Author: Chris Freeman
Publisher: OUP Oxford
Release Date: 2001-02-15
Genre: Business & Economics
How can we best understand the impact of revolutionary technologies on the business cycle, the economy, and society? Why is economics meaningless without history and without an understanding of institutional and technical change? Does the 'new economy' mean the 'end of history'?an we best understand the impact of revolutionary technologies on business organization and the business cycle? These are some of the questions addressed in this authoritative analysis of modern economic growth from the Industrial Revolution to the 'New Economy' of today. Chris Freeman has been one of the foremost researchers on innovation for a long time and his colleague Francisco Louçã is an outstanding historian of economic theory and an analyst of econometric models and methods. Together they chart the history of five technological revolutions: water-powered mechanization, steam-powered mechanization, electrification, motorization, and computerization. They demonstrate the necessity to take account of politics, culture, organizational change, and entrepreneurship, as well as science and technology in the analysis of economic growth. This is an well-informed, highly topical, and persuasive study of interest across all the social sciences.
Author: Taylor Owen
Publisher: Oxford University Press
Release Date: 2015-03-02
Genre: Technology & Engineering
Anonymous. WikiLeaks. The Syrian Electronic Army. Edward Snowden. Bitcoin. The Arab Spring. Digital communication technologies have thrust the calculus of global political power into a period of unprecedented complexity. In every aspect of international affairs, digitally enabled actors are changing the way the world works and disrupting the institutions that once held a monopoly on power. No area is immune: humanitarianism, war, diplomacy, finance, activism, or journalism. In each, the government departments, international organizations and corporations who for a century were in charge, are being challenged by a new breed of international actor. Online, networked and decentralized, these new actors are innovating, for both good and ill, in the austere world of foreign policy. They are representative of a wide range of 21st century global actors and a new form of 21st century power: disruptive power. In Disruptive Power, Taylor Owen provides a sweeping look at the way that digital technologies are shaking up the workings of the institutions that have traditionally controlled international affairs. The nation state system and the subsequent multinational system were founded on and have long functioned through a concentration of power in the state. Owen looks at the tools that a wide range of new actors are using to increasingly control international affairs, and how their rise changes the way we understand and act in the world. He considers the bar for success in international digital action and the negative consequences of a radically decentralized international system. What new institutions will be needed to moderate the new power structures and ensure accountability? And how can governments and corporations act to promote positive behavior in a world of disruptive innovation? Owen takes on these questions and more in this probing and sober look at the frontier of international affairs, in a world enabled by information technology and increasingly led by disruptive innovators. With cutting edge analysis of the fast-changing relationship between the declining state and increasingly powerful non-state actors, Disruptive Power is the essential road map for navigating a networked world.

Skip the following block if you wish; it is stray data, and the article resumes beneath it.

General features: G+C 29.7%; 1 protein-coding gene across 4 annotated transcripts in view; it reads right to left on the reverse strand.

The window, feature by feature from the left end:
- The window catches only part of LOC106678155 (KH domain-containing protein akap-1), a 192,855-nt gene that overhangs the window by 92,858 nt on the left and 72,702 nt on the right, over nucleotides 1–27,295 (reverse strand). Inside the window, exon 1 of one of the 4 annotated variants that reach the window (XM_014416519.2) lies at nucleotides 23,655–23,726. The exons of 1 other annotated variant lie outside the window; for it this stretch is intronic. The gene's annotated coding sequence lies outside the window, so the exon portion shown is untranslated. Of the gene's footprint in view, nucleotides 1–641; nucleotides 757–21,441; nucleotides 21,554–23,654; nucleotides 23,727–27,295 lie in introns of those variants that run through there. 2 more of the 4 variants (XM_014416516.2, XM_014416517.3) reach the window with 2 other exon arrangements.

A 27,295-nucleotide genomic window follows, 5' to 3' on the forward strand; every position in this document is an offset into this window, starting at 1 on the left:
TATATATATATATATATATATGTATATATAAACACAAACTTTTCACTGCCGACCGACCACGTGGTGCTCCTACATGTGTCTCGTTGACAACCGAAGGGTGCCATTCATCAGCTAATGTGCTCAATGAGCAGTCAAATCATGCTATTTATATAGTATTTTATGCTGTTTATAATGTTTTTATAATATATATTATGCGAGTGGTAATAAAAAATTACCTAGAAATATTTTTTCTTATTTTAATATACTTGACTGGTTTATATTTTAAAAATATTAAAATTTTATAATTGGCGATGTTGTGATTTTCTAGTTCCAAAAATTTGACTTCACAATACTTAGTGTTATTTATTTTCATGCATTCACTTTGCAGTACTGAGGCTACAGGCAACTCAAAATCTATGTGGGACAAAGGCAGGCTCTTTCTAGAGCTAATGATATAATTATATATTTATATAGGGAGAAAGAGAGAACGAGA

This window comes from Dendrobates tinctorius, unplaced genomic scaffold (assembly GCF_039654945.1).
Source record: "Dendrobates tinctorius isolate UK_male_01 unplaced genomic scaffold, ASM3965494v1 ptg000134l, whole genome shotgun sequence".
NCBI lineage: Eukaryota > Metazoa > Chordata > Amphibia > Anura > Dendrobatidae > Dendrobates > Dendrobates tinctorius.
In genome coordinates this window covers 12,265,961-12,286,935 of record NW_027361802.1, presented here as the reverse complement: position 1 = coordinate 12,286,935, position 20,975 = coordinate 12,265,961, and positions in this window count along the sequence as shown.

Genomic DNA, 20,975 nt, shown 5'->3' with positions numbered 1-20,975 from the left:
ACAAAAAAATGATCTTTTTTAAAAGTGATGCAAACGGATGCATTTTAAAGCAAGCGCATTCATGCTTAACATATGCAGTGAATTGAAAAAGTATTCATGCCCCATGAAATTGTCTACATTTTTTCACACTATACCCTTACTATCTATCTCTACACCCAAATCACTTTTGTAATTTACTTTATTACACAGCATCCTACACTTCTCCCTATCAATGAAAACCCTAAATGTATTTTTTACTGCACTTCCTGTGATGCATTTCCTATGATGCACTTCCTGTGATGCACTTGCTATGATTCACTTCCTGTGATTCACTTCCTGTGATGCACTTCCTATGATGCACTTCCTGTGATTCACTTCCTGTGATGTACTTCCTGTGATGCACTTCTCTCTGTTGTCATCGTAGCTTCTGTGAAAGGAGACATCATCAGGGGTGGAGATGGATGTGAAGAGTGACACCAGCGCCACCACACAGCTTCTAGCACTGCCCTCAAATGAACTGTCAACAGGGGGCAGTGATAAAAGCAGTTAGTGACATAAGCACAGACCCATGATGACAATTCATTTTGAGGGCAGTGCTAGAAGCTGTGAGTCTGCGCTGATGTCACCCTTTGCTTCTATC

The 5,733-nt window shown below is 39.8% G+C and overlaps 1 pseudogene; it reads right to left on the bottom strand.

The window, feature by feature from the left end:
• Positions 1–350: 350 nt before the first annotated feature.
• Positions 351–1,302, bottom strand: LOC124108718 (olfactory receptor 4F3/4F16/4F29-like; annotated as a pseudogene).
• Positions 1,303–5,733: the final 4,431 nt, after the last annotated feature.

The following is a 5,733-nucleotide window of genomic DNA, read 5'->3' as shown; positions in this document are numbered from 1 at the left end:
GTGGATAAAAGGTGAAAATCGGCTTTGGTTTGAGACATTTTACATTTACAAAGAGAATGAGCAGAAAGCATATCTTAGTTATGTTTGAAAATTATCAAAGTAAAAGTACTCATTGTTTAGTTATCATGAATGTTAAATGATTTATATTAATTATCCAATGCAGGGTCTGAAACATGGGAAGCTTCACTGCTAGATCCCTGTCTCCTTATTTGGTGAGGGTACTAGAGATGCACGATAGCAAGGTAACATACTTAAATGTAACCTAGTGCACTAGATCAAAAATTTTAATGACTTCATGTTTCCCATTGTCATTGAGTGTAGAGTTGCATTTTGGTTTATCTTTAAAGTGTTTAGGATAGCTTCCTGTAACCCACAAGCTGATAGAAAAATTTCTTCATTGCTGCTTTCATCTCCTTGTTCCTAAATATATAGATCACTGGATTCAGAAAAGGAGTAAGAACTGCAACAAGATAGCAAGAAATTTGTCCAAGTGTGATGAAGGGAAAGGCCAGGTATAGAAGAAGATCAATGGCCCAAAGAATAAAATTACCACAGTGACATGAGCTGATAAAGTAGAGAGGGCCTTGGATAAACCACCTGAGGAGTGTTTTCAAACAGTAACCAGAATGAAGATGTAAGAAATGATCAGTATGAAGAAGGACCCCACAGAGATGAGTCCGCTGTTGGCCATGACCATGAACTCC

Author: Manuel Castells
Publisher: MIT Press
Release Date: 2009-09-18
Genre: Technology & Engineering